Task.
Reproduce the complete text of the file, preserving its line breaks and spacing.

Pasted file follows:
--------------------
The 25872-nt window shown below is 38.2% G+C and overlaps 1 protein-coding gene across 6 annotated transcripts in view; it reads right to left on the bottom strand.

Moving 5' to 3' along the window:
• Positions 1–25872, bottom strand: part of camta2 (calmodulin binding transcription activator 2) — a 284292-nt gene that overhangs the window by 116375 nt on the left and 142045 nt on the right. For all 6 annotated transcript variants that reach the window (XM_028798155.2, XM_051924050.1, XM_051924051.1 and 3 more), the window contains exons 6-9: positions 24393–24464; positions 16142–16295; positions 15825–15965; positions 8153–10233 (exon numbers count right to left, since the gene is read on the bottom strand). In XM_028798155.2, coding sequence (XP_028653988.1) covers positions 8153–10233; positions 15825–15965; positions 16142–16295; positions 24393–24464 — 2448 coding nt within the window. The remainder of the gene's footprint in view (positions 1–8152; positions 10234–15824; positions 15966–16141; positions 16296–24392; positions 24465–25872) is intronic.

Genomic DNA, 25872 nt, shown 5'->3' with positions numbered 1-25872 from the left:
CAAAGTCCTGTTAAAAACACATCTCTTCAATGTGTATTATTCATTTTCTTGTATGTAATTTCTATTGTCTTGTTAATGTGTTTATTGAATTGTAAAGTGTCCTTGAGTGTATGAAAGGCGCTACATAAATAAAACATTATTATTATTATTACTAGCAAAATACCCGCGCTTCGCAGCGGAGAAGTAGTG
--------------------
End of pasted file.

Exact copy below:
The 25872-nt window shown below is 38.2% G+C and overlaps 1 protein-coding gene across 6 annotated transcripts in view; it reads right to left on the bottom strand.

Moving 5' to 3' along the window:
• Positions 1–25872, bottom strand: part of camta2 (calmodulin binding transcription activator 2) — a 284292-nt gene that overhangs the window by 116375 nt on the left and 142045 nt on the right. For all 6 annotated transcript variants that reach the window (XM_028798155.2, XM_051924050.1, XM_051924051.1 and 3 more), the window contains exons 6-9: positions 24393–24464; positions 16142–16295; positions 15825–15965; positions 8153–10233 (exon numbers count right to left, since the gene is read on the bottom strand). In XM_028798155.2, coding sequence (XP_028653988.1) covers positions 8153–10233; positions 15825–15965; positions 16142–16295; positions 24393–24464 — 2448 coding nt within the window. The remainder of the gene's footprint in view (positions 1–8152; positions 10234–15824; positions 15966–16141; positions 16296–24392; positions 24465–25872) is intronic.

Genomic DNA, 25872 nt, shown 5'->3' with positions numbered 1-25872 from the left:
CAAAGTCCTGTTAAAAACACATCTCTTCAATGTGTATTATTCATTTTCTTGTATGTAATTTCTATTGTCTTGTTAATGTGTTTATTGAATTGTAAAGTGTCCTTGAGTGTATGAAAGGCGCTACATAAATAAAACATTATTATTATTATTACTAGCAAAATACCCGCGCTTCGCAGCGGAGAAGTAGTG